An Evolving Research Framework
July 6, 2015 - mmr
You’ve likely heard a lot of buzz around one of the following: System 1 / System 2 research, Emotional Measurement, subconscious decision-making and/or Behavioral Economics (BE). Larger companies have been leading the adoption of some of these techniques, which are now starting to gain wider attention and acceptance.
At MMR, we’ve been researching the BE space and its fit with our target clients. Our assessment is that this is not just hype about new methods; rather it is something with high potential, centered on an evolution of research approaches to align more closely with how consumers make decisions on a daily basis.
What is System 1 / System 2 research, and what does it have to do with Behavioral Economics?
Behavioral Economics is the overall subject area which asserts that decision-making has two components, the Conscious, rational, more deliberate processes (System 2/Slow) and the Non-conscious, often emotional, rapid processes (System 1/Fast).
Behavioral Economics simply recognizes the reality that consumers don’t have – or take – the time to follow a fully deliberate, rational process for all of our decisions in life. In fact, the world moves so fast that MOST decisions in a given day are System 1/Fast and involve heuristics, emotions, limited information and quick judgements. And many of these quick decisions can be biased.
Books like Predictably Irrational by Dan Ariely identify some of the standard, predictable ways humans are biased.
For purposes of Marketing research, this is not new. Researchers (and Economists) are often criticized for focusing exclusively on System 2 (Rational) thinking, believing that people not only behave rationally, but that they can tell you why they do what they do. The reality is that there have been many efforts to get below the surface, particularly in Qualitative Research but also in Quantitative (think Derived Analyses).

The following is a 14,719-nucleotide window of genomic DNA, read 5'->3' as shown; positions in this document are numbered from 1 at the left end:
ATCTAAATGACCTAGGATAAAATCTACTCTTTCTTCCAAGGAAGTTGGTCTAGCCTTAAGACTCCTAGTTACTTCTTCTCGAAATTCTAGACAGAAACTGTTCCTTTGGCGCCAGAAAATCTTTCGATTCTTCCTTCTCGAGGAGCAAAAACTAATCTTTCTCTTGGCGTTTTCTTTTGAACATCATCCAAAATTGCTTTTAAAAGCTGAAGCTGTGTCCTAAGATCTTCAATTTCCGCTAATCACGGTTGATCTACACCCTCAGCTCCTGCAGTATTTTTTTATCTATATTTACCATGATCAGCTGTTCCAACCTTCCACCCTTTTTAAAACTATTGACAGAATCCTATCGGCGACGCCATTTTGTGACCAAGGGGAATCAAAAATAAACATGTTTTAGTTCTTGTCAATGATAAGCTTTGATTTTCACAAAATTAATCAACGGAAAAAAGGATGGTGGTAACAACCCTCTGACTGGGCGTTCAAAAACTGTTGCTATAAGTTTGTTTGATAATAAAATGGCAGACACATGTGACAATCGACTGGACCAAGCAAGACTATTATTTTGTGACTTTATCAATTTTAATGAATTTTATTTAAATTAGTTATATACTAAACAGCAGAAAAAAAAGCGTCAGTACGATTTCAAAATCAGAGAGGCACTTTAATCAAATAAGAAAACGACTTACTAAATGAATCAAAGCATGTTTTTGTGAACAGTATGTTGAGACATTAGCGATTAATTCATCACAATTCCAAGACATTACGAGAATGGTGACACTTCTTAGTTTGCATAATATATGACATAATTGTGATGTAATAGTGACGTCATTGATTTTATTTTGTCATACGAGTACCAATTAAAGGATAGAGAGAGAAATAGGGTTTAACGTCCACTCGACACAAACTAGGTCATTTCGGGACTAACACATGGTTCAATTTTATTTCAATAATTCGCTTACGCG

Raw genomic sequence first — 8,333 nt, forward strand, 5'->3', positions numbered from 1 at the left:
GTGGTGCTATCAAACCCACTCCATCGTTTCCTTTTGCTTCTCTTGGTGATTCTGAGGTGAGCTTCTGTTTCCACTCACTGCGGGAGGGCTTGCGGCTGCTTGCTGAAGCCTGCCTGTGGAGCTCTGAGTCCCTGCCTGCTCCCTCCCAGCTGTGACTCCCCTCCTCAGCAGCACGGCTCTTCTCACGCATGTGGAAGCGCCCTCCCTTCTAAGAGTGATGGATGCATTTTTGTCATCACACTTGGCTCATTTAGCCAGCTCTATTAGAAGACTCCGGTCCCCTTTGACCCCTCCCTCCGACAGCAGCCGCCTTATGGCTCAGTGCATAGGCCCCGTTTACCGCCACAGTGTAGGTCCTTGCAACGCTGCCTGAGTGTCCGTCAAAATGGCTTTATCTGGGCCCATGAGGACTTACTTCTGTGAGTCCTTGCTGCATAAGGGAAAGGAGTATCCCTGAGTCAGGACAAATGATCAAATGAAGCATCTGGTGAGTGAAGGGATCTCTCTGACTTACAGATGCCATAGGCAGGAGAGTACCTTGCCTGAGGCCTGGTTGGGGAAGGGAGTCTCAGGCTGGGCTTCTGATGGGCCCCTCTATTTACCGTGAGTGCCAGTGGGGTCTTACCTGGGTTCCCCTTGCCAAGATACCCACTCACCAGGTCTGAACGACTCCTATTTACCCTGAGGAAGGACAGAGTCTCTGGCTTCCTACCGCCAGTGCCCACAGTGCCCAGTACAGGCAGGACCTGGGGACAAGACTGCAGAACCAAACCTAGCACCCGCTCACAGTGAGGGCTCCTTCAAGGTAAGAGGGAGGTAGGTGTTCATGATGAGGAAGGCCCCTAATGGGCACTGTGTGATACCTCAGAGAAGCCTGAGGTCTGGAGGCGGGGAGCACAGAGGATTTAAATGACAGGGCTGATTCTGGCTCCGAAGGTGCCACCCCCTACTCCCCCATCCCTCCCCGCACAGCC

What’s new to this research game is that the shortcomings/limitations of focusing on the purely rational have gained greater attention. And some work done in the past decade appears to have been successful at developing better methods of uncovering some of these sub-conscious and emotional relationships. These approaches are now entering the mainstream.
So what? What does this mean for my research plan?
First, traditional Stated and Considered Derived (or System 2) measures and approaches are not going away.
It’s NOT the “end of survey research.”
However, working to incorporate emotional and behavioral measurement into your work (especially for established brands) can probably help you get to key points of differentiation and better messaging.
While System 1 approaches have focused heavily on the qualitative arena (a discipline always seeking better ways to uncover emotion and motivation), some of the most interesting developments have actually been in the quantitative arena. For example, Implication Association approaches have the potential to add a third dimension to your studies – Emotive, in addition to Stated and Derived.
At MMR we’re actively assessing the degree to which approaches such as Implicit Association truly adds to and is superior to proven derived approaches. As always, we’re reviewing this arena with the mindset, “How does this affect client decisions? How do these approaches affect or improve our recommendations?”
You’re likely to continue to see a LOT of information in this arena… and one warning we can already provide: there is definitely mis-information being communicated. E.g. Approaches based simply on “Limiting Time” for respondent decisions are NOT getting you deeper into the non-conscious/System 1 space; they are an overly simplistic way of applying BE principles.
We’re building partnerships and investing in some exploration; look for additional information from us and case studies in the fall on this topic.
- Patricia (Tricia) Houston, MMR LIVE chief operaRead more...
- This Fall we are excited to officially announceRead more...
- We pride ourselves on adopting innovative reseaRead more...
- The CX Battle: Human versus Machine | HumanizinRead more...